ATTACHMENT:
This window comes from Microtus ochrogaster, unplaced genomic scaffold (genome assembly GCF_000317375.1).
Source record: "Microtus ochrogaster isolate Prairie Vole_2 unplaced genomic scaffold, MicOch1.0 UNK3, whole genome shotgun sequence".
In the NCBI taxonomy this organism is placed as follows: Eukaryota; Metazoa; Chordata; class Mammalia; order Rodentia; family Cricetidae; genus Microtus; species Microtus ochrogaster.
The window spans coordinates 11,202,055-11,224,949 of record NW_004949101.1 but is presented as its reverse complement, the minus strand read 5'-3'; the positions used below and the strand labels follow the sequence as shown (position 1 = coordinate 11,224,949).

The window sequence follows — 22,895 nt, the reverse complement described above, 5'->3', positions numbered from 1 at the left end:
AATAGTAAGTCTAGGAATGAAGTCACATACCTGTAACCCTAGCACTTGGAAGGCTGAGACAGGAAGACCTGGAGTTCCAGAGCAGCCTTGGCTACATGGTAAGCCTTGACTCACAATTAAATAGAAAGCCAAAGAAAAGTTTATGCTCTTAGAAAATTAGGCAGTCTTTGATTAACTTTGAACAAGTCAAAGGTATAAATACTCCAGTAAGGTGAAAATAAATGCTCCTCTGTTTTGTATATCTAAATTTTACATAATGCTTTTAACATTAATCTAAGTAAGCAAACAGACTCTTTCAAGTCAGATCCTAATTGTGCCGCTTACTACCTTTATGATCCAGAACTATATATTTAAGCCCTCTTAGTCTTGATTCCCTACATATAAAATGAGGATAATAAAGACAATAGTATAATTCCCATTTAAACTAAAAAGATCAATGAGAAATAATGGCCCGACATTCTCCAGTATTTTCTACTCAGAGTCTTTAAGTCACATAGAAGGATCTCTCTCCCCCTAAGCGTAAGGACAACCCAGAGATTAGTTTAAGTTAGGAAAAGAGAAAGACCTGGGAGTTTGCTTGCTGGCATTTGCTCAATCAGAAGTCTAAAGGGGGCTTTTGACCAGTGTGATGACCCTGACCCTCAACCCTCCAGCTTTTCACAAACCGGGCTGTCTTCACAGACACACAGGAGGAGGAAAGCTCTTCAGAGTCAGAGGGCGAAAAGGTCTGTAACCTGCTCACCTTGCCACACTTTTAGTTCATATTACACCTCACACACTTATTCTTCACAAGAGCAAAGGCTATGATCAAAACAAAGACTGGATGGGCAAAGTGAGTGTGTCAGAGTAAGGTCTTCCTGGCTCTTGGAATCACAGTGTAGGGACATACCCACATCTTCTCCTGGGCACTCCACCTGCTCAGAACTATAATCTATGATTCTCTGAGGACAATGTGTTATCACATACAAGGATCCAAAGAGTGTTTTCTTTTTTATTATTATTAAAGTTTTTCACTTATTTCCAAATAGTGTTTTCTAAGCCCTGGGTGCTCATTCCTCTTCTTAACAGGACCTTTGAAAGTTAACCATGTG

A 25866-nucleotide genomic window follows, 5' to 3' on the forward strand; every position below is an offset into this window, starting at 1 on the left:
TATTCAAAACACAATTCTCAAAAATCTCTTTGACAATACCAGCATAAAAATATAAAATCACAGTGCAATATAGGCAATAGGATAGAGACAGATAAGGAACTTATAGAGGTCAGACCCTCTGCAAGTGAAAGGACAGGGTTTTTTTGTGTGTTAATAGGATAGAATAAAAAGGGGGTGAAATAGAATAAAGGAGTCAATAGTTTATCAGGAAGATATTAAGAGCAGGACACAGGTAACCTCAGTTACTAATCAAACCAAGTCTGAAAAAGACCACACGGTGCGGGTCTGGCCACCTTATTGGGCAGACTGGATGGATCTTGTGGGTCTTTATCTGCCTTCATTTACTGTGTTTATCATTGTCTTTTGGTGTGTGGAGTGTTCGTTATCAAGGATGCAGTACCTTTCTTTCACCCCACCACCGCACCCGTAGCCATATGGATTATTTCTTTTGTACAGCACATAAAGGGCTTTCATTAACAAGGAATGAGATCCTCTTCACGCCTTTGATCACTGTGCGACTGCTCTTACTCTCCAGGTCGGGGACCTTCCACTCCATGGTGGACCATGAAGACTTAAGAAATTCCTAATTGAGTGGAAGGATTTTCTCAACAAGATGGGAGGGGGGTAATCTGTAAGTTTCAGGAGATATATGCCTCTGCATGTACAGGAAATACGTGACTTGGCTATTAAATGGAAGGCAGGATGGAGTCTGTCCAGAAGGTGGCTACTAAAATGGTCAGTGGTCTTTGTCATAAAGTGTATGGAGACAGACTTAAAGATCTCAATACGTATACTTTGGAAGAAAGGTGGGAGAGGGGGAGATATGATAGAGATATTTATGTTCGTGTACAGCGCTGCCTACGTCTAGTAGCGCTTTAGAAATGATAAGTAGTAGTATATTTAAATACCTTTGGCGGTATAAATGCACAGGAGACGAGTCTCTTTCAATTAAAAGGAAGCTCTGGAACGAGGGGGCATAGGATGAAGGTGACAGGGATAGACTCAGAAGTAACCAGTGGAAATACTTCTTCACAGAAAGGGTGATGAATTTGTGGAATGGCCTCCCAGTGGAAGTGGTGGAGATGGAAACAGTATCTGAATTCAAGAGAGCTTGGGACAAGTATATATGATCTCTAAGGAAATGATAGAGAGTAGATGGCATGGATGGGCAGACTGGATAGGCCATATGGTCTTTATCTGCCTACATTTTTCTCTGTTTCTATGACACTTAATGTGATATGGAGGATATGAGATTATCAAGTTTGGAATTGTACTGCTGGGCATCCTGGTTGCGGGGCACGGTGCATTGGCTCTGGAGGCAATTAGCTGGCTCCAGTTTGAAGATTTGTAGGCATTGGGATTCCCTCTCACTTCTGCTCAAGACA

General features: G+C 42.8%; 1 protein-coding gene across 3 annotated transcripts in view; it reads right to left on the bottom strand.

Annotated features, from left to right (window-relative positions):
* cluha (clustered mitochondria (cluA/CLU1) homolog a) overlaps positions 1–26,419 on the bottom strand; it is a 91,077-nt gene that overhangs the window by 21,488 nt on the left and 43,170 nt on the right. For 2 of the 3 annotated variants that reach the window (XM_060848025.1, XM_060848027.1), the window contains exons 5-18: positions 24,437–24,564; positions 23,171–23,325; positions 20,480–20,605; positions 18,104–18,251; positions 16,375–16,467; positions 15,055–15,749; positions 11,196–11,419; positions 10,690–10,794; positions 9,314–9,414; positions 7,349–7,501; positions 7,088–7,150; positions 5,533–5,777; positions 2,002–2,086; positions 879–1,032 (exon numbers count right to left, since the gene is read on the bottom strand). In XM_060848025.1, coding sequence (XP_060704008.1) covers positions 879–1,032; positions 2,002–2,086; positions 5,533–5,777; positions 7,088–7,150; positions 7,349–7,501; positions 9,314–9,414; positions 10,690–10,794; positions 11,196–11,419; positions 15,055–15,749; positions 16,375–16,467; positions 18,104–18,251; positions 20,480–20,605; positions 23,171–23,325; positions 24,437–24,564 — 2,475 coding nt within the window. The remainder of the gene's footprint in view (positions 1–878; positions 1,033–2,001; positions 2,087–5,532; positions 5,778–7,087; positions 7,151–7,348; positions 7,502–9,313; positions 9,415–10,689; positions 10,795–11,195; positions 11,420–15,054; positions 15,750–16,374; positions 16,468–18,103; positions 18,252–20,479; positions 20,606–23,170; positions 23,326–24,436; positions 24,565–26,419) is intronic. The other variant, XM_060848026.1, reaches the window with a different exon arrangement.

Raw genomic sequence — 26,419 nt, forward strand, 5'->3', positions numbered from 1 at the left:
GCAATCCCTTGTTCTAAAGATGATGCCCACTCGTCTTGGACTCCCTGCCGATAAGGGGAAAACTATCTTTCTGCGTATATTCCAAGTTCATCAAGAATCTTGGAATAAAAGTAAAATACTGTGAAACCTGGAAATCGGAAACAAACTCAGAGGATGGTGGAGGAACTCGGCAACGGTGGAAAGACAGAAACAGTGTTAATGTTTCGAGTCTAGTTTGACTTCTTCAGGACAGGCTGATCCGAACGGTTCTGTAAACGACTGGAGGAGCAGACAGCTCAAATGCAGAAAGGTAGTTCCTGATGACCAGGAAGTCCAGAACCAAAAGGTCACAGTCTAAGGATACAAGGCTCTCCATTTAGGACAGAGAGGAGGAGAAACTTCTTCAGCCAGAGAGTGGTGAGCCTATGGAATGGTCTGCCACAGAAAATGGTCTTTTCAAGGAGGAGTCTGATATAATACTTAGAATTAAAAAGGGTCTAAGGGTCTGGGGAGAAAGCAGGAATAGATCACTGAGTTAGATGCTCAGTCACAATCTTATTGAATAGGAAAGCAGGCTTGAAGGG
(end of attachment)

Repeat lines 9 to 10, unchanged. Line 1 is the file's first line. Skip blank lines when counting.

General features: G+C 42.8%; 1 protein-coding gene across 3 annotated transcripts in view; it reads right to left on the bottom strand.

Annotated features, from left to right (window-relative positions):